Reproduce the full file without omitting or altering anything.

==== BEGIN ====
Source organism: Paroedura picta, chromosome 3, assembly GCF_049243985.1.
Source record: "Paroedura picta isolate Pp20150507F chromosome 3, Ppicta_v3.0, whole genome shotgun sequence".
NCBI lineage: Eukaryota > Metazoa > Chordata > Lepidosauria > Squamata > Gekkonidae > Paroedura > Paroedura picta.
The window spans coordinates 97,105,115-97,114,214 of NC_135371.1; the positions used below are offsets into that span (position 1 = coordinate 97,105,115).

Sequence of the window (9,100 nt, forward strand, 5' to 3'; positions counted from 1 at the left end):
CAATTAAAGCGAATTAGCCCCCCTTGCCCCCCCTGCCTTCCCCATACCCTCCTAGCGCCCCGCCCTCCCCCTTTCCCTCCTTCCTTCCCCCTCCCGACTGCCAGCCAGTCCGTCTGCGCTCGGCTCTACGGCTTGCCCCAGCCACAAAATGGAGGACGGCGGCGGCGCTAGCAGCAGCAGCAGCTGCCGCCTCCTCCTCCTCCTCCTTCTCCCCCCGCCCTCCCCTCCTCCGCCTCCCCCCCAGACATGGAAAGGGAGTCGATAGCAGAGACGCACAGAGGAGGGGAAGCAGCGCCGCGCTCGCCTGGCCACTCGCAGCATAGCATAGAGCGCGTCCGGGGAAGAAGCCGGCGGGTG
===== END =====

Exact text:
Source organism: Paroedura picta, chromosome 3, assembly GCF_049243985.1.
Source record: "Paroedura picta isolate Pp20150507F chromosome 3, Ppicta_v3.0, whole genome shotgun sequence".
NCBI lineage: Eukaryota > Metazoa > Chordata > Lepidosauria > Squamata > Gekkonidae > Paroedura > Paroedura picta.
The window spans coordinates 97,105,115-97,114,214 of NC_135371.1; the positions used below are offsets into that span (position 1 = coordinate 97,105,115).

Sequence of the window (9,100 nt, forward strand, 5' to 3'; positions counted from 1 at the left end):
CAATTAAAGCGAATTAGCCCCCCTTGCCCCCCCTGCCTTCCCCATACCCTCCTAGCGCCCCGCCCTCCCCCTTTCCCTCCTTCCTTCCCCCTCCCGACTGCCAGCCAGTCCGTCTGCGCTCGGCTCTACGGCTTGCCCCAGCCACAAAATGGAGGACGGCGGCGGCGCTAGCAGCAGCAGCAGCTGCCGCCTCCTCCTCCTCCTCCTTCTCCCCCCGCCCTCCCCTCCTCCGCCTCCCCCCCAGACATGGAAAGGGAGTCGATAGCAGAGACGCACAGAGGAGGGGAAGCAGCGCCGCGCTCGCCTGGCCACTCGCAGCATAGCATAGAGCGCGTCCGGGGAAGAAGCCGGCGGGTG